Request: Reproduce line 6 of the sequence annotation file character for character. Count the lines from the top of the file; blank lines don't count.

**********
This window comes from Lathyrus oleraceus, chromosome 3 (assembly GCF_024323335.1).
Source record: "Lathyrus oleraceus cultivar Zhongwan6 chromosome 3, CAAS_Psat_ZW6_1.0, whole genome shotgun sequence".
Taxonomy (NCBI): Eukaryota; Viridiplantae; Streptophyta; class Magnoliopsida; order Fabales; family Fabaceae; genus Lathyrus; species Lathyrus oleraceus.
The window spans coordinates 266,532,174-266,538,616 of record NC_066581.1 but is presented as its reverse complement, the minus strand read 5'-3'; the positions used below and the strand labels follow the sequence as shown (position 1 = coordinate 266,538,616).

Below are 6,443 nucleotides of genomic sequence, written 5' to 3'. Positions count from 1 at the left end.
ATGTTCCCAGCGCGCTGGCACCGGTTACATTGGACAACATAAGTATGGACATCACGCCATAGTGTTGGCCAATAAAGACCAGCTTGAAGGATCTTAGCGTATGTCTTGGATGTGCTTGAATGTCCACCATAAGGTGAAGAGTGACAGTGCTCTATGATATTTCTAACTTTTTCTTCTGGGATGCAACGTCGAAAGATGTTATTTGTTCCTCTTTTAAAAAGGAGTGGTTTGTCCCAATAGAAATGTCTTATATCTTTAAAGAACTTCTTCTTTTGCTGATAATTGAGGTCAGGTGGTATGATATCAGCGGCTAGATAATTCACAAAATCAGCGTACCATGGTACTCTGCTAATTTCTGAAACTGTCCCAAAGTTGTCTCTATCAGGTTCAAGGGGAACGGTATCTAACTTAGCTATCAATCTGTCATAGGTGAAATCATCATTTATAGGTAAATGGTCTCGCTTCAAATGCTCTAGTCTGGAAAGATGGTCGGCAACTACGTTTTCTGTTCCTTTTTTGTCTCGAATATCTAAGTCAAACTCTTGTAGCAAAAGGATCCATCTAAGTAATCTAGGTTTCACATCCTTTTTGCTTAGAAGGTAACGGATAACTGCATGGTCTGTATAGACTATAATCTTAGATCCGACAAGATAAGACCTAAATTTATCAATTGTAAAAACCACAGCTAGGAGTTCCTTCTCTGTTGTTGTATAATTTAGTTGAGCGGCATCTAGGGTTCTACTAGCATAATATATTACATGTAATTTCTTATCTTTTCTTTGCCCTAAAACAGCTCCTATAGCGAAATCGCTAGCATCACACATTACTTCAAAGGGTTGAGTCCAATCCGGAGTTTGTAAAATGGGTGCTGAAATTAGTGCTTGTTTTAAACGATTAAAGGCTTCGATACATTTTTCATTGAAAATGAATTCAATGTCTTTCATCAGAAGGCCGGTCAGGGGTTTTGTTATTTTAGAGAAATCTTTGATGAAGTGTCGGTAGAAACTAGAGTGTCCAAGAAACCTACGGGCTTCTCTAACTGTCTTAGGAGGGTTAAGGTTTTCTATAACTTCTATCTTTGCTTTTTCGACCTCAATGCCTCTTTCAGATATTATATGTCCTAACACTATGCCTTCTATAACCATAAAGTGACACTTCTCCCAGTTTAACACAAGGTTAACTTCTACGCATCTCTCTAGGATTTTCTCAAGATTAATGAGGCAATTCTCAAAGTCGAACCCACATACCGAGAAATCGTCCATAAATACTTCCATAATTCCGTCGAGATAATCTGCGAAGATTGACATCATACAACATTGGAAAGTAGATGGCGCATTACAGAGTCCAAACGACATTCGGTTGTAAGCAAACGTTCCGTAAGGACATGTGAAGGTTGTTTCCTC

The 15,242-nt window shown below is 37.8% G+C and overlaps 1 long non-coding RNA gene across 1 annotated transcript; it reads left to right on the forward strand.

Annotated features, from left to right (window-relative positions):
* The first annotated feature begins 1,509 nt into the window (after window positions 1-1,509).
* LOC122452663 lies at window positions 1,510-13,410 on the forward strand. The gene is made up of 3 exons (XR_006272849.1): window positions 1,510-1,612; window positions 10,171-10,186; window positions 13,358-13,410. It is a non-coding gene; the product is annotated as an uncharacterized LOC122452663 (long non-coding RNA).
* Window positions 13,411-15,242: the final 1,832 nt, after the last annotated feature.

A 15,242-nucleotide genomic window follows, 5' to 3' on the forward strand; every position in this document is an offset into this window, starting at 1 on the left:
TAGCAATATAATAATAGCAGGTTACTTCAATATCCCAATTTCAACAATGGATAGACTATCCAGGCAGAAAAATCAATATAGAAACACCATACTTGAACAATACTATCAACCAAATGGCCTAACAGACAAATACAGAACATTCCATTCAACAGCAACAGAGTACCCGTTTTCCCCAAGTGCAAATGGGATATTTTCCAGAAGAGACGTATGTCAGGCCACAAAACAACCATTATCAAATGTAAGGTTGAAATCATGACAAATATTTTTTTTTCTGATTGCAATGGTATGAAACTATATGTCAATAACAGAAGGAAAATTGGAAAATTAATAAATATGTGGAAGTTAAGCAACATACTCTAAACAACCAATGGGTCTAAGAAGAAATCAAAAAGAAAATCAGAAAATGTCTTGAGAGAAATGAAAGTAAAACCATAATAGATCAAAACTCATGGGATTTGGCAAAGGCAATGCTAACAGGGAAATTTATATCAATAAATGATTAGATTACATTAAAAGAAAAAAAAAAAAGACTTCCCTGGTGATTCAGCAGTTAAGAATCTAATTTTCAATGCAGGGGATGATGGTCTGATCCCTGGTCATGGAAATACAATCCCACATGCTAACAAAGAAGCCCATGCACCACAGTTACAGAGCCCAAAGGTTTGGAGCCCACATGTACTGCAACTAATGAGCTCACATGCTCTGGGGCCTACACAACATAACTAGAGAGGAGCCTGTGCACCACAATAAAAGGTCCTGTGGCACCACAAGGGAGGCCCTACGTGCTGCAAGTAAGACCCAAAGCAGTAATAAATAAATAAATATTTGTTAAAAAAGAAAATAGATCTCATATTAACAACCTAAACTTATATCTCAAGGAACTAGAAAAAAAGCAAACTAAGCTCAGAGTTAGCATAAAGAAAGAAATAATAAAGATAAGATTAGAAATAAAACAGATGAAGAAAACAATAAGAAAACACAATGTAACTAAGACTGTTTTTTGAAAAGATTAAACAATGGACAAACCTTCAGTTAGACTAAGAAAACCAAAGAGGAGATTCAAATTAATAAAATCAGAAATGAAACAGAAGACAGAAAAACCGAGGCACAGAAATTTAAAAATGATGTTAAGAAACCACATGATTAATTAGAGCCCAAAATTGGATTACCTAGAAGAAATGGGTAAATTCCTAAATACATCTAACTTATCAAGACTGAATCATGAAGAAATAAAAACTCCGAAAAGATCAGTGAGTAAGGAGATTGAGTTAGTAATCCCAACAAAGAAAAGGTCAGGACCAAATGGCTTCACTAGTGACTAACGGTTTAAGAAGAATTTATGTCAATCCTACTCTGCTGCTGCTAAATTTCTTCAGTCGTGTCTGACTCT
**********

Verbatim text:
ATGTTCCCAGCGCGCTGGCACCGGTTACATTGGACAACATAAGTATGGACATCACGCCATAGTGTTGGCCAATAAAGACCAGCTTGAAGGATCTTAGCGTATGTCTTGGATGTGCTTGAATGTCCACCATAAGGTGAAGAGTGACAGTGCTCTATGATATTTCTAACTTTTTCTTCTGGGATGCAACGTCGAAAGATGTTATTTGTTCCTCTTTTAAAAAGGAGTGGTTTGTCCCAATAGAAATGTCTTATATCTTTAAAGAACTTCTTCTTTTGCTGATAATTGAGGTCAGGTGGTATGATATCAGCGGCTAGATAATTCACAAAATCAGCGTACCATGGTACTCTGCTAATTTCTGAAACTGTCCCAAAGTTGTCTCTATCAGGTTCAAGGGGAACGGTATCTAACTTAGCTATCAATCTGTCATAGGTGAAATCATCATTTATAGGTAAATGGTCTCGCTTCAAATGCTCTAGTCTGGAAAGATGGTCGGCAACTACGTTTTCTGTTCCTTTTTTGTCTCGAATATCTAAGTCAAACTCTTGTAGCAAAAGGATCCATCTAAGTAATCTAGGTTTCACATCCTTTTTGCTTAGAAGGTAACGGATAACTGCATGGTCTGTATAGACTATAATCTTAGATCCGACAAGATAAGACCTAAATTTATCAATTGTAAAAACCACAGCTAGGAGTTCCTTCTCTGTTGTTGTATAATTTAGTTGAGCGGCATCTAGGGTTCTACTAGCATAATATATTACATGTAATTTCTTATCTTTTCTTTGCCCTAAAACAGCTCCTATAGCGAAATCGCTAGCATCACACATTACTTCAAAGGGTTGAGTCCAATCCGGAGTTTGTAAAATGGGTGCTGAAATTAGTGCTTGTTTTAAACGATTAAAGGCTTCGATACATTTTTCATTGAAAATGAATTCAATGTCTTTCATCAGAAGGCCGGTCAGGGGTTTTGTTATTTTAGAGAAATCTTTGATGAAGTGTCGGTAGAAACTAGAGTGTCCAAGAAACCTACGGGCTTCTCTAACTGTCTTAGGAGGGTTAAGGTTTTCTATAACTTCTATCTTTGCTTTTTCGACCTCAATGCCTCTTTCAGATATTATATGTCCTAACACTATGCCTTCTATAACCATAAAGTGACACTTCTCCCAGTTTAACACAAGGTTAACTTCTACGCATCTCTCTAGGATTTTCTCAAGATTAATGAGGCAATTCTCAAAGTCGAACCCACATACCGAGAAATCGTCCATAAATACTTCCATAATTCCGTCGAGATAATCTGCGAAGATTGACATCATACAACATTGGAAAGTAGATGGCGCATTACAGAGTCCAAACGACATTCGGTTGTAAGCAAACGTTCCGTAAGGACATGTGAAGGTTGTTTCCTC